Get Quiet: The Benefits of Meditation for College Students



Get Quiet: The Benefits of Meditation for College Students

Lauren DiPiero

A few months ago, if someone asked me when I last sat down quietly for 10 minutes doing nothing, I wouldn’t have had a great answer. In fact, I wouldn’t have had an answer at all. Now, I’d tell you it was this morning or a few hours ago. Maybe that sounds like I’ve become less productive, but in actuality it’s because I’ve been working on becoming an even healthier person. Meditation is one of the simplest steps we can take in order to improve our overall well-being, but it comes along with many false assumptions– ones that hold people back from beginning to practice it. 

One of the most common misconceptions about meditation is that it requires a total silencing of the mind in order to become effective. If that was the case, someone with an overactive brain like me would be completely unable to meditate. Meditation, specifically mindfulness meditation, is centered around awareness. This does not mean blocking out thoughts entirely while meditating or trying to suppress any that come along. Effective meditation means recognizing when you’re feeling distracted, noticing a thought or emotion as it arises and developing the skill of simply labeling it and letting it pass by. Also, meditation does not require complete silence in general. One of the easiest ways to begin is to listen to guided meditation, which is often on meditation apps. In a guided meditation, a recorded voice guides listeners through the process and provides direction for acknowledgment or attention to the body and mind.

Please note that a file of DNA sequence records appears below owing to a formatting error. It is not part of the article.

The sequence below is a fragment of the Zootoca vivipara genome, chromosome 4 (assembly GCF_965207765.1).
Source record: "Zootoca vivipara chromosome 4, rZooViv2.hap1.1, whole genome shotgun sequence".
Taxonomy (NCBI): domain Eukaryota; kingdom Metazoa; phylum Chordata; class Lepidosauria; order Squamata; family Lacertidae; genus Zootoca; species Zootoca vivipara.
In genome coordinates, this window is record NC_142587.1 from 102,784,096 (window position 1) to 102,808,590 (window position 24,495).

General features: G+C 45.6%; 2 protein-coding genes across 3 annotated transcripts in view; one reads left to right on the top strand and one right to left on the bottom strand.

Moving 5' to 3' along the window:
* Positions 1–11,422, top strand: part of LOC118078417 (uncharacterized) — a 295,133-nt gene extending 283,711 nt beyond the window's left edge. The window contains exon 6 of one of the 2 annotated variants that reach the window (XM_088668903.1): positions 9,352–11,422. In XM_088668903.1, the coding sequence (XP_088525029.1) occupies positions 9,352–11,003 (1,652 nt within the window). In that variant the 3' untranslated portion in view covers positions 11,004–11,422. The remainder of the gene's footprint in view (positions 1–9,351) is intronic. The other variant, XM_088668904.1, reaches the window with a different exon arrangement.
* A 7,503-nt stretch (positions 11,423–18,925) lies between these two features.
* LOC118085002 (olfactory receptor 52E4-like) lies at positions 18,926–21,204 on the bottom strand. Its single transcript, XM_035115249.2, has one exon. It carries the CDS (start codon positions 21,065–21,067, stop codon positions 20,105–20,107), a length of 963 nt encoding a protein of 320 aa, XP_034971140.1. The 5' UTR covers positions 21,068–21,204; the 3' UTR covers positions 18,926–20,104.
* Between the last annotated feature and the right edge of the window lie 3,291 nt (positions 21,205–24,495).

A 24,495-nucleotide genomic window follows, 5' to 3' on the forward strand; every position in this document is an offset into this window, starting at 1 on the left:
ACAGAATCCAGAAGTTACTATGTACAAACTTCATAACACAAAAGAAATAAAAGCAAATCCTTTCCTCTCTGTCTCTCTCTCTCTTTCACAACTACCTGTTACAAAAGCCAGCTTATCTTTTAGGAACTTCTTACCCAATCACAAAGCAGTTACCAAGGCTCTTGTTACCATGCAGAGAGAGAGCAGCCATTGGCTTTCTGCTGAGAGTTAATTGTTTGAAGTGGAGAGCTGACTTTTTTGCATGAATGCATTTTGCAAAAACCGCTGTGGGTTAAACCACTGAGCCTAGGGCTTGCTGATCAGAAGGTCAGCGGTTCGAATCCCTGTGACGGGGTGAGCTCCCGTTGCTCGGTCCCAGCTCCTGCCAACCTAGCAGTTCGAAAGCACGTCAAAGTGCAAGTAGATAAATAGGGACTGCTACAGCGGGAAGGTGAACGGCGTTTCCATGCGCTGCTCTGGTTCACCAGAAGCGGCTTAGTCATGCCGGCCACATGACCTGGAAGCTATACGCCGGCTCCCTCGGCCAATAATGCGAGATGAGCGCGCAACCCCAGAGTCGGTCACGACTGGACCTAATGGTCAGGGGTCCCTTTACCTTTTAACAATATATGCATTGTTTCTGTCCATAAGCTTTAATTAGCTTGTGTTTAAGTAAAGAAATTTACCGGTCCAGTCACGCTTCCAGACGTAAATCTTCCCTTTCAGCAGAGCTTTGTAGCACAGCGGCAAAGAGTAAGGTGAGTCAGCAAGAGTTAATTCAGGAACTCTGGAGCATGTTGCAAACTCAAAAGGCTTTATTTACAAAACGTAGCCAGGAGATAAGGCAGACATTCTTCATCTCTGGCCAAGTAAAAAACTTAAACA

Many also believe that meditation only impacts a person while he or she is meditating. However, meditation has been shown to improve overall mental health, concentration and relaxation. One of the greatest benefits I’ve noticed in myself since beginning to practice meditation is my newfound ability to recognize when I am feeling distracted or my thoughts are wandering. If I’m sitting in class and my thoughts drift to the future or another area of my life, I now realize that my attention is wavering much more easily, and I’m able to recognize this is occurring and redirect my attention to the lecture. Before I started meditation, I was much less aware of when I was becoming distracted and could likely sit through an entire class before realizing I had spent a large portion of the time thinking about other deadlines or responsibilities. 

As college students, our lives are full and the tasks within a day can feel daunting. It is easy to wake up and immediately find our brains spinning, thinking about all of our responsibilities for the day, all of our concerns and worries. Instead, consider starting the day with stillness and quiet. Allowing yourself to remain in the moment and direct your attention to the present rather than to the future sounds simple but is a profoundly valuable skill and a wonderful way of improving your entire life. Often, we are not in the present. We are considering the past or wondering about the future. Meditation is a reminder that reality is always the present, which is really one constantly fleeting moment. You don’t have to have meditation mastered or become an expert at shutting out all thoughts in order to feel the benefits of practicing meditation. You simply have to get quiet and notice what your mind and body do when moving away from the distraction that the past and future create for us.